Don, was that a slip.. you said Diane Bell would be "out until November." Did you accidentally repeat November and mean another month that she would be back?


Don Bauder Jan. 25, 2008 @ 11:04 a.m.

Response to post of 10:18 a.m.: That's exactly what happened. Senior moment. She comes back in February, according to what she wrote in November. Best, Don Bauder


Don Bauder Jan. 27, 2008 @ 6:50 p.m.

Response to post of 5:35 p.m.: Yes, I believe I mentioned Caldwell in an earlier post. I do not have a list of names. Best, Don Bauder


Anonymous Jan. 28, 2008 @ 10:01 p.m.

I read over at the Voice that the UT doesn't even have a Content Management System (CMS). That's simply negligence.

I just finished a year-long contract where we put in an XML-based CMS, converted 12k pages in 800 documents including all embedded graphics, and produced on-demand multi-format print and online outputs. The only thing that took ingenuity was the templates and metadata. All the rest is a standard problem that lots of companies solve every day.

It's really not that difficult folks! It's also not very expensive or time consuming compared to the obvious benefits. What excuse could they have for not doing this years ago?

If Sign on San Diego and the UT can't get something so very basic right, how in the world can they hope to survive?

I feel sorry for the remaining employees.

(yet another sdblogger)


Don Bauder Jan. 28, 2008 @ 10:39 p.m.

Response to post of 10:01 p.m.: Yes, I have been told by employees that U-T's online technology is lagging. Best, Don Bauder


SDinMT Jan. 30, 2008 @ 2:58 p.m.

As a former UT employee who now lives in Montana, I am deeply saddened by the news of buyouts and layoffs. A friend who recently accepted the buyout alerted me to your blog and as usual, I find your information fair and accurate. Sure seems to me that many of the current problems began after the Newspaper Guild was voted out of the UT by the employees. I used to enjoy going back once in a while to visit my old friends, but they are all gone now. Living in Montana is great, but I do miss the Reader and Don Bauder.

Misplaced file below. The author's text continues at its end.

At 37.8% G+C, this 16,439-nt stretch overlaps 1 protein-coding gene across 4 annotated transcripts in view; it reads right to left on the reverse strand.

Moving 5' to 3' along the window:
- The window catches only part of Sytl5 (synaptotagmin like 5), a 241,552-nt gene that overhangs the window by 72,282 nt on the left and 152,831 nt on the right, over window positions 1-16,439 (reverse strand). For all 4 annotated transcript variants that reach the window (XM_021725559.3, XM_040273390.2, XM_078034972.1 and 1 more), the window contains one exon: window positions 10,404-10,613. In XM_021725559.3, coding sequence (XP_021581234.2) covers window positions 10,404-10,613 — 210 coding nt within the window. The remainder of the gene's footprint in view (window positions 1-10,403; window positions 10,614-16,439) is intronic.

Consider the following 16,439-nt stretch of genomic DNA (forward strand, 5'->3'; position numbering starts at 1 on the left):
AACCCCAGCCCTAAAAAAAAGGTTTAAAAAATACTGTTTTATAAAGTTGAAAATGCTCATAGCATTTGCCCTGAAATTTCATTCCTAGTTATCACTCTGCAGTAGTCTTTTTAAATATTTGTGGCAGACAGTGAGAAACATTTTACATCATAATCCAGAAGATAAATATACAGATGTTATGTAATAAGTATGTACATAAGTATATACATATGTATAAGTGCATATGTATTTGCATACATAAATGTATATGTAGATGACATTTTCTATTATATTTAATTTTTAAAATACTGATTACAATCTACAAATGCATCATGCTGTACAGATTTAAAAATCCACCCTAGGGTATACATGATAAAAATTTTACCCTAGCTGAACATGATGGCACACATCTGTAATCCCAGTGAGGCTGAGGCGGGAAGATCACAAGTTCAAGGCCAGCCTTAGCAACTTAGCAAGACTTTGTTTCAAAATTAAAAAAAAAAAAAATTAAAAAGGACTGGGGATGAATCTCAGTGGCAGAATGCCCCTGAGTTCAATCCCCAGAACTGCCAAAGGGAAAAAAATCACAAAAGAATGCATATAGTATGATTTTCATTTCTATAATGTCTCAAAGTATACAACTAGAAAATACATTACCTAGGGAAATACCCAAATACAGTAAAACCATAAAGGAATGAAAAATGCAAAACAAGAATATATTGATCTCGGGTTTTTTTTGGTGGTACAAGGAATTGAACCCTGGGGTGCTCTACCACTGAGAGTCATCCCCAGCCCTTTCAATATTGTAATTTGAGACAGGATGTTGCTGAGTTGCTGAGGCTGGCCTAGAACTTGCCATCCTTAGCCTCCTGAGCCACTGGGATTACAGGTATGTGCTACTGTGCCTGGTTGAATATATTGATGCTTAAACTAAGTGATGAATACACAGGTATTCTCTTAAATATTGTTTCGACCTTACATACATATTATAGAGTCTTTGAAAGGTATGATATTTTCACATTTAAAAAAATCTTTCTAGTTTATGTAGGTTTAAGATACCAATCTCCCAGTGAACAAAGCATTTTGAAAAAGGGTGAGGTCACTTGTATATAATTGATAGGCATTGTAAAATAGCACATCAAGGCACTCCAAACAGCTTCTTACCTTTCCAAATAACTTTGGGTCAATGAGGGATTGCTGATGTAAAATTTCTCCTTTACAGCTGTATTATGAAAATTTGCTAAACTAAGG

Don Bauder Feb. 1, 2008 @ 3:11 p.m.

Response to post of 2:58 p.m.: The Reader is online. A new issue shows up every Wednesday afternoon. I respond to the comments by readers of each of my columns. Then I have the blog, which features different items. I respond to all those comments, too. Both the columns and the blog are accessible at www.sandiegoreader.com. Best, Don Bauder


Anonymous Feb. 11, 2008 @ 11:02 a.m.

Anyone read Richard Rider's broadside recounting the city informatoin blockade against the Reader -- specifically Potter and Bauder?

Contrast that with insider access for favored, and favorable, UT coverage. (Let's just ignore SD Metropolitan and its ilk, like everyone else with an IQ above room temperature.)

Yet, the UT is sinking like a downtown street with a water main rupture.

As the Voice points out, the Reader is buoyantly profitable. In fact, the Reader can derive revenue from a semi-retired business writer living half a continent away. The UT can't make money with a swarm of eager young sycophants.

Hmmmm. Maybe San Diegans are smarter than the well-heeled establishment think? We know how to evaluate the value of information.

2008 shall be a very interesting election year. It would be interesting to chart the collapse of UT influence and its replacement with online information sources.

(yet another sdblogger)


Don Bauder Feb. 11, 2008 @ 7:18 p.m.

Response to post #45: I read Richard Rider's criticism of the Sanders administration's filter to make it difficult to get news, and its barricade against the Reader. Actually, the U-T has no such problems, because Sainz feeds garbage to Robert Kittle, editorial writer, who prints it without checking it. (I don't think he would know how to check it.) As long as the U-T licks the administration's boots, it will get cooperation from the city. But it won't be truly INFORMATION. It will be spin/nonsense, as the U-T continually prints these days. Best, Don Bauder


Anonymous March 3, 2008 @ 4:01 p.m.

New York Times is cutting 100 news desk jobs (by attrition and buyouts)